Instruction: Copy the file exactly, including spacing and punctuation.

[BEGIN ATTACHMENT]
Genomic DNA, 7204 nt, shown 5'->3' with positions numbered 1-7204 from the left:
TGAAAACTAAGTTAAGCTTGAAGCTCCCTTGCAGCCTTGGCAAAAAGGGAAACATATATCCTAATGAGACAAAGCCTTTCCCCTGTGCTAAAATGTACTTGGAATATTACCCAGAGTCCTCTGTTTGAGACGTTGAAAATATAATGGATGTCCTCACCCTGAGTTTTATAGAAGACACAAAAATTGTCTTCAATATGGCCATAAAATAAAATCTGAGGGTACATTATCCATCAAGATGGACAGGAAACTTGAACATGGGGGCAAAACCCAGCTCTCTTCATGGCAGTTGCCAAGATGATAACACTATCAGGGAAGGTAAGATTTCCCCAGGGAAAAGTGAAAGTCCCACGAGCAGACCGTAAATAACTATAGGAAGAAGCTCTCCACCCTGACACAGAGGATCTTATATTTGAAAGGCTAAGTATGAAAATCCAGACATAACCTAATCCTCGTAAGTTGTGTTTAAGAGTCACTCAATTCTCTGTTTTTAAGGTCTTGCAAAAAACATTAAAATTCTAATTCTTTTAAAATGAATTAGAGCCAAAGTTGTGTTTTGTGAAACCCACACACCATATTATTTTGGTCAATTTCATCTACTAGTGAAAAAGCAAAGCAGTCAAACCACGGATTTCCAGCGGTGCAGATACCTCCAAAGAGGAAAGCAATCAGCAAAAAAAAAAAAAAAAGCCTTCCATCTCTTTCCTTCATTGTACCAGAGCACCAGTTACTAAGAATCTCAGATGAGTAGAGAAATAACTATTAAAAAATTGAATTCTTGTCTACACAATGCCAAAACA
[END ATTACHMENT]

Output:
Genomic DNA, 7204 nt, shown 5'->3' with positions numbered 1-7204 from the left:
TGAAAACTAAGTTAAGCTTGAAGCTCCCTTGCAGCCTTGGCAAAAAGGGAAACATATATCCTAATGAGACAAAGCCTTTCCCCTGTGCTAAAATGTACTTGGAATATTACCCAGAGTCCTCTGTTTGAGACGTTGAAAATATAATGGATGTCCTCACCCTGAGTTTTATAGAAGACACAAAAATTGTCTTCAATATGGCCATAAAATAAAATCTGAGGGTACATTATCCATCAAGATGGACAGGAAACTTGAACATGGGGGCAAAACCCAGCTCTCTTCATGGCAGTTGCCAAGATGATAACACTATCAGGGAAGGTAAGATTTCCCCAGGGAAAAGTGAAAGTCCCACGAGCAGACCGTAAATAACTATAGGAAGAAGCTCTCCACCCTGACACAGAGGATCTTATATTTGAAAGGCTAAGTATGAAAATCCAGACATAACCTAATCCTCGTAAGTTGTGTTTAAGAGTCACTCAATTCTCTGTTTTTAAGGTCTTGCAAAAAACATTAAAATTCTAATTCTTTTAAAATGAATTAGAGCCAAAGTTGTGTTTTGTGAAACCCACACACCATATTATTTTGGTCAATTTCATCTACTAGTGAAAAAGCAAAGCAGTCAAACCACGGATTTCCAGCGGTGCAGATACCTCCAAAGAGGAAAGCAATCAGCAAAAAAAAAAAAAAAAGCCTTCCATCTCTTTCCTTCATTGTACCAGAGCACCAGTTACTAAGAATCTCAGATGAGTAGAGAAATAACTATTAAAAAATTGAATTCTTGTCTACACAATGCCAAAACA